The Infant Jesus of Prague has been dressed in different clothes from time immemorial, and people know him best in his royal robes.  Most of his outfits are gifts of thanksgiving.  The wardrobe numbers around a hundred costumes, some of which are incomplete or unusable.  Some of the costumes can be seen in the museum, which the public can visit free of charge.  The task of changing the Infant Jesus' robes is entrusted to the Carmelite Sisters of the Child Jesus, who help the Discalced Carmelite Fathers to look after this place of pilgrimage.

The robes of the Infant Jesus of Prague are changed so that the color corresponds to the liturgical season, which is governed by the church calendar.  Four basic colors are normally used:

White - festive color of purity and holiness - for feast days and the Easter and Christmas periods.
Red - color of blood and fire, royal color - for Holy Week, Pentecost time and feasts of the Holy Cross.
Violet - solemn color symbolizing repentance - for the Lenten and Advent seasons.
Green - color of life and hope - for ordinary time (color used most often)



On the feast of his coronation, the Infant Jesus is usually dressed in royal robes with an emine mantle.  On special occasions other colors are used:

Rose - color of subdued joy - may be used on the third Sunday of Advent and the fourth Sunday of Lent.
Gold - festive color - may replace other colors.
Blue - sometimes used as a festive color, especially for feasts of Our Lady.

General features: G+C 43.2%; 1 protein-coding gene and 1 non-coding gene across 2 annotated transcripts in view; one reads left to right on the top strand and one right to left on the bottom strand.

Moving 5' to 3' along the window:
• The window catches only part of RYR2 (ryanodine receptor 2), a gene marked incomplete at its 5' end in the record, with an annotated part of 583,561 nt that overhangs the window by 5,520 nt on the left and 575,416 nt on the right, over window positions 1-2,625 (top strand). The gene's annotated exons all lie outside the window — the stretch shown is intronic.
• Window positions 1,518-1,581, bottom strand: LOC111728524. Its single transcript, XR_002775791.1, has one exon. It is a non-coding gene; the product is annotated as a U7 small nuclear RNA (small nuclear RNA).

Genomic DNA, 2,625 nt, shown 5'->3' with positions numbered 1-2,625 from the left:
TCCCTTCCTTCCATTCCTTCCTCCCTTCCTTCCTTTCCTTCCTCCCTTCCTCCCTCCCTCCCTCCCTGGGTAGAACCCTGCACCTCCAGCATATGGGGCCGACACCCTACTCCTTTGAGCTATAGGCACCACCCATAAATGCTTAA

Prayer of the Holy Father Benedict XVI to the Infant Jesus of Prague
O my Lord Jesus, 
we gaze on you as a baby
and believe that you are the Son of God,
who became man
in the womb of the Virgin Mary,
through the working of the Holy Spirit.

Just as at Bethlehem,
we too, with Mary, Joseph,
the angels and the shepherds,
adore you and acknowledge you
as our only Savior.

You became poor
to enrich us with your poverty.
Grant that we may never forget the poor
and all those who suffer.

Protect our families,
bless all the children of the world,
and grant that the love you brought us
may always reign amongst us
and lead us to a happier life.

Grant, O Jesus, that all
may recognize the truth of your birth,
so that they may know
that you came to bring
to the whole human family
light, joy and peace.

You who live and reign
with God the Father
in the unity of the Holy Spirit,
one God, forever and ever.

Amen.